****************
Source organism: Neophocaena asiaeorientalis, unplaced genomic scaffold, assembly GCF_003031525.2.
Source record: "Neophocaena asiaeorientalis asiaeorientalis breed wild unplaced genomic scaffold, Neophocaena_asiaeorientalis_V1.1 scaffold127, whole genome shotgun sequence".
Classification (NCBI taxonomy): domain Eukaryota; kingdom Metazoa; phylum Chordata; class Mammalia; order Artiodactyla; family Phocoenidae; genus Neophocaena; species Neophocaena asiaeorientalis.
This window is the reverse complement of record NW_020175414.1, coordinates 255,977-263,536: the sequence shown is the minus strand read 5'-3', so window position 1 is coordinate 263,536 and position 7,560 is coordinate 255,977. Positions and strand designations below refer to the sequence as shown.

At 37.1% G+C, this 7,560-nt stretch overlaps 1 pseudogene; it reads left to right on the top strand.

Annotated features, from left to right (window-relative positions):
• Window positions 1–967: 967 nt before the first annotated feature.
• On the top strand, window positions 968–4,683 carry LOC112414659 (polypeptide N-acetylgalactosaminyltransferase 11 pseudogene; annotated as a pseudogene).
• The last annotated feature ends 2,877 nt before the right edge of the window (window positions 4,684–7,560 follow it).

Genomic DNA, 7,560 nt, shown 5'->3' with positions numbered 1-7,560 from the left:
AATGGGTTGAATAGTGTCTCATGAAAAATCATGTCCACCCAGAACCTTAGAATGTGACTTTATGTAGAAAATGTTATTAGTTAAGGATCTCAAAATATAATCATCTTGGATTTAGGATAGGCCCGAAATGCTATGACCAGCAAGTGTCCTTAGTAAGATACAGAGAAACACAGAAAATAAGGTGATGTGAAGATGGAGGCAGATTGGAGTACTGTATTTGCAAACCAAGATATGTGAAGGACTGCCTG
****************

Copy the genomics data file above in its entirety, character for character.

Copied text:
Source organism: Neophocaena asiaeorientalis, unplaced genomic scaffold, assembly GCF_003031525.2.
Source record: "Neophocaena asiaeorientalis asiaeorientalis breed wild unplaced genomic scaffold, Neophocaena_asiaeorientalis_V1.1 scaffold127, whole genome shotgun sequence".
Classification (NCBI taxonomy): domain Eukaryota; kingdom Metazoa; phylum Chordata; class Mammalia; order Artiodactyla; family Phocoenidae; genus Neophocaena; species Neophocaena asiaeorientalis.
This window is the reverse complement of record NW_020175414.1, coordinates 255,977-263,536: the sequence shown is the minus strand read 5'-3', so window position 1 is coordinate 263,536 and position 7,560 is coordinate 255,977. Positions and strand designations below refer to the sequence as shown.

At 37.1% G+C, this 7,560-nt stretch overlaps 1 pseudogene; it reads left to right on the top strand.

Annotated features, from left to right (window-relative positions):
• Window positions 1–967: 967 nt before the first annotated feature.
• On the top strand, window positions 968–4,683 carry LOC112414659 (polypeptide N-acetylgalactosaminyltransferase 11 pseudogene; annotated as a pseudogene).
• The last annotated feature ends 2,877 nt before the right edge of the window (window positions 4,684–7,560 follow it).

Genomic DNA, 7,560 nt, shown 5'->3' with positions numbered 1-7,560 from the left:
AATGGGTTGAATAGTGTCTCATGAAAAATCATGTCCACCCAGAACCTTAGAATGTGACTTTATGTAGAAAATGTTATTAGTTAAGGATCTCAAAATATAATCATCTTGGATTTAGGATAGGCCCGAAATGCTATGACCAGCAAGTGTCCTTAGTAAGATACAGAGAAACACAGAAAATAAGGTGATGTGAAGATGGAGGCAGATTGGAGTACTGTATTTGCAAACCAAGATATGTGAAGGACTGCCTG